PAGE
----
Guides to Planting and Care

The first couple years of your new landscape plants are the most important.

 This is the time your plant establishes itself in your ground and you want it to create a healthy root system. The foliage and flowers are what we want right away but to get that, the focus should be on these basic care needs.  Once you have learned the basic care of landscape plants, all your future plantings will be easier to take care of, and with only little tweaks in care procedures according to different varieties.

Proper planting, watering, and care for perennials, trees and shrubs:

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6 Things You Should Know When Planting

1. Handle With Care: Always lift plants by their root ball. Never lift by the trunk or drag the plant.  Keep roots moist (not soggy), to reduce stress on the plant prior to planting.

2. Properly Dug Holes: Holes should be the same depth as the root ball and about two to three times as wide to allow for proper growth of the root system. If the hole is too deep, the plant can sink, creating a depression in the ground for standing water to collect. This will lead to problems over time.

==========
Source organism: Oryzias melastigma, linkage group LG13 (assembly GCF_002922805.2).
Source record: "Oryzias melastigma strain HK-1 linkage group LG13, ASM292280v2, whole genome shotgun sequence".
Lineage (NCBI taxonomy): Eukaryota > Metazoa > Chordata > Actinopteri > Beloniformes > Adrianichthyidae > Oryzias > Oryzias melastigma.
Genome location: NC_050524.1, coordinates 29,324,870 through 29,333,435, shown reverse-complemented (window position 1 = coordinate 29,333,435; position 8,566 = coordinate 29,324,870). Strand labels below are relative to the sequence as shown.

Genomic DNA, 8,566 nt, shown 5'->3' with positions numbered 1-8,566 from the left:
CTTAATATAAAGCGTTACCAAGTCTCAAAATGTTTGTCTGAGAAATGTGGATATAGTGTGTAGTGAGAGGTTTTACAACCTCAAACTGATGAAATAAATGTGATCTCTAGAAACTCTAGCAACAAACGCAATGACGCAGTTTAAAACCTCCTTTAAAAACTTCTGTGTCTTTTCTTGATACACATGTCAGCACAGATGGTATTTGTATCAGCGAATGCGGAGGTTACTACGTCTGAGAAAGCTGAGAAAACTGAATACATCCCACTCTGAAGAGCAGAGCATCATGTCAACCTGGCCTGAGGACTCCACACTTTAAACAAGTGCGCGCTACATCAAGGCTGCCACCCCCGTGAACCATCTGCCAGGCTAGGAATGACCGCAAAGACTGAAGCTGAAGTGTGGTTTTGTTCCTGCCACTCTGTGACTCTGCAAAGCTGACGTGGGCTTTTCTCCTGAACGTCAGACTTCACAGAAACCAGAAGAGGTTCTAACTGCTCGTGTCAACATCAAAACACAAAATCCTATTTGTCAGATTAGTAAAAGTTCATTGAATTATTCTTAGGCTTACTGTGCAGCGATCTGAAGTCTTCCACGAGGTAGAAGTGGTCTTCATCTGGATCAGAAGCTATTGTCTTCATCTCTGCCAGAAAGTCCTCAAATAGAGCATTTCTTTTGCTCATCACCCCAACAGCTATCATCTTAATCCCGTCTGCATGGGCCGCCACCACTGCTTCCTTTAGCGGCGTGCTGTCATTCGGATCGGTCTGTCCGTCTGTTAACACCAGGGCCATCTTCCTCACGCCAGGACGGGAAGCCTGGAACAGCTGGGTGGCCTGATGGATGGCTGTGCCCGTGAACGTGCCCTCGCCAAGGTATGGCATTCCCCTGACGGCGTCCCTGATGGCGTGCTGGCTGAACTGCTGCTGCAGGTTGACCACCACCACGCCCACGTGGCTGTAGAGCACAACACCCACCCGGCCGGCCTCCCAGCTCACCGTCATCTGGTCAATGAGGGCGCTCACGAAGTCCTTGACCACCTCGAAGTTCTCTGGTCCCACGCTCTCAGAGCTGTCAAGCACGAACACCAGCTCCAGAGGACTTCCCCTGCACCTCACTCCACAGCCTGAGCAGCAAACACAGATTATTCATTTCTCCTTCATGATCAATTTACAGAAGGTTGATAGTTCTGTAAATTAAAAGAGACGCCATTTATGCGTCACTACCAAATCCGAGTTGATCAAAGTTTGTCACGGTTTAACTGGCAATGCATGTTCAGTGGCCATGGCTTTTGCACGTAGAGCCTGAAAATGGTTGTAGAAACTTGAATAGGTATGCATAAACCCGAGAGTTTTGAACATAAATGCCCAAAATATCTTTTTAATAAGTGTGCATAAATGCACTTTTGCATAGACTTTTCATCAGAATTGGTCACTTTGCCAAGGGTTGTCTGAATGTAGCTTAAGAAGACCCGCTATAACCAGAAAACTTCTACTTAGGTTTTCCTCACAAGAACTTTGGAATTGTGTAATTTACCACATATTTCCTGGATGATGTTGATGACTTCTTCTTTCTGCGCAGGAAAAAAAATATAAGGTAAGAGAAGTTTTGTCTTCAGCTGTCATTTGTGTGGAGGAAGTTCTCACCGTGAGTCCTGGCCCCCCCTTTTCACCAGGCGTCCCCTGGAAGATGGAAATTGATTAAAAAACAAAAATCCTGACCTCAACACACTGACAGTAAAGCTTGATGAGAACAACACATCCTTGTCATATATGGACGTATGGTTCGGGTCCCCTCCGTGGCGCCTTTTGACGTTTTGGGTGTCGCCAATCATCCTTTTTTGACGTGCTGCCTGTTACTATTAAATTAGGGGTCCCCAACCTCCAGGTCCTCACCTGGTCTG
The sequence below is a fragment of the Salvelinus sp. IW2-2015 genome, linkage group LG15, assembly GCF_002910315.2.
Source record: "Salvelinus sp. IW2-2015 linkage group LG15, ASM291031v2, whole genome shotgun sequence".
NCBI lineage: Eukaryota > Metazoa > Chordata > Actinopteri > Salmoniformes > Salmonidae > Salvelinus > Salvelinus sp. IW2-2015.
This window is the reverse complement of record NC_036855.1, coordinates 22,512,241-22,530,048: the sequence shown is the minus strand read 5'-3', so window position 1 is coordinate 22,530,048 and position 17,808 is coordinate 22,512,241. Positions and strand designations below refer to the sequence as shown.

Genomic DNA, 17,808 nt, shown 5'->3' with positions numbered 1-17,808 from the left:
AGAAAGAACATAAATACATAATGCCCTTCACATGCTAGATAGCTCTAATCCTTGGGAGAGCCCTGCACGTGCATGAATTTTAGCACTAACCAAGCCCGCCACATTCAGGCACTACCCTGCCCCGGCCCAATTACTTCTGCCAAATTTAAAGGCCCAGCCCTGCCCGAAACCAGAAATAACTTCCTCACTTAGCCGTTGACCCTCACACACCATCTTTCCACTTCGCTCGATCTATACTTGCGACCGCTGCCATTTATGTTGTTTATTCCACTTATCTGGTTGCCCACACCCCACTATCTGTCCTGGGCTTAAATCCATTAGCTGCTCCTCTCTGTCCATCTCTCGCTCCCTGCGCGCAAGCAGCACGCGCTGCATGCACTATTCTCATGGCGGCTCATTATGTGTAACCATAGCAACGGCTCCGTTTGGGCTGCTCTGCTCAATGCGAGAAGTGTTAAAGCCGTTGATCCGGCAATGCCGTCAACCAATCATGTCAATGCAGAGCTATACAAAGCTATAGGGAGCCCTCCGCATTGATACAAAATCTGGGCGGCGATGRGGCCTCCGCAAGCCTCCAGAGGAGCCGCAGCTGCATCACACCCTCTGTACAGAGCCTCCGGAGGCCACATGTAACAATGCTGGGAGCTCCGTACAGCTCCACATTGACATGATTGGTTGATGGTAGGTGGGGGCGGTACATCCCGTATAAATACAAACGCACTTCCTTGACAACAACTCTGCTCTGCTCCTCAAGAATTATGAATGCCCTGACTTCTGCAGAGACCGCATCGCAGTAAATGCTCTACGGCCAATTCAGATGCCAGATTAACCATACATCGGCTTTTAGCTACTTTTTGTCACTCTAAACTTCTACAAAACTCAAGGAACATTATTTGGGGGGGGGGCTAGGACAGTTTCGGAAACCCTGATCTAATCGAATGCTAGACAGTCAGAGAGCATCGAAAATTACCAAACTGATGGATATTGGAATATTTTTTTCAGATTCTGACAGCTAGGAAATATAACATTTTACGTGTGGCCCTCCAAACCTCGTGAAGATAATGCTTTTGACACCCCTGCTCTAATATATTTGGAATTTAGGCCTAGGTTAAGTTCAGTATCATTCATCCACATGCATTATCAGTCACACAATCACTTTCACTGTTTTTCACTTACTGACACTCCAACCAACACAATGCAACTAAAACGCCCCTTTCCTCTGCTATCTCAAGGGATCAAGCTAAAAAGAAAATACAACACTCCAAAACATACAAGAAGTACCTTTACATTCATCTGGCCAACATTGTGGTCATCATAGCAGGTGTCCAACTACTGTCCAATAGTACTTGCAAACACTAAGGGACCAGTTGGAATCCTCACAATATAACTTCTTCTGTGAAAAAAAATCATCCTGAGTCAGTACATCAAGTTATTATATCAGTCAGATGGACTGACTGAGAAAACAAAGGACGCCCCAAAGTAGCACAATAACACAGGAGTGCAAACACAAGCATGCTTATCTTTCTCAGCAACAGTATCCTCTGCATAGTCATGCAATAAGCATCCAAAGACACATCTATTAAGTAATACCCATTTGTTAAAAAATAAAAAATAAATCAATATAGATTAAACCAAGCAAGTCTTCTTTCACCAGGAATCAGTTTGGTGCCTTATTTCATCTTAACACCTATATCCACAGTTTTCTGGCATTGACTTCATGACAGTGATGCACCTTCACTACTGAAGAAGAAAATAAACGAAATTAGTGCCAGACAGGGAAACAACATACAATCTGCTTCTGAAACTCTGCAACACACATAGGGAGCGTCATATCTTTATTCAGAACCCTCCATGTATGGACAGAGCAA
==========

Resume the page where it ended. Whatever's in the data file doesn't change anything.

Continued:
3. Filling With Soil: Once the plant is in place, remove plastic containers, mesh, twine, or burlap and backfill the hole with native soil. Once the hole is halfway full, water can be added to help close any air pockets. After the water drains, check to make sure the plant is straight. Fill the rest of the hole and lightly pack. Water the soil again to help settle and close air pockets.

4. Adding Mulch: Proper amounts of mulch will help the roots retain moisture and help reduce manual watering. Put down a couple inches around perennials and annuals to retain moisture. Leave 2″-3″ open with no mulch around the base of the plant. Use a three inch thick layer of mulch for trees and shrubs and begin taper off as you near the trunk. Imagine a donut shape of mulch around your plant. What you really want to avoid is creating a mulch volcano as this can lead to disease and rot around the base of the trunk.

5. Watering: Newly planted plants can be killed by over- and under-watering. The only area the new plant is getting water is in the root ball until it grows new roots into your soil. Keeping this root ball moist, not soggy is one of the most important things to keep your plant healthy. The best way to ensure your plant is receiving proper amounts of water is to stick your finger in the soil. If the soil is damp and sticks to your finger, there’s enough water. The general guide is 1 inch of water a week, including if we have rain.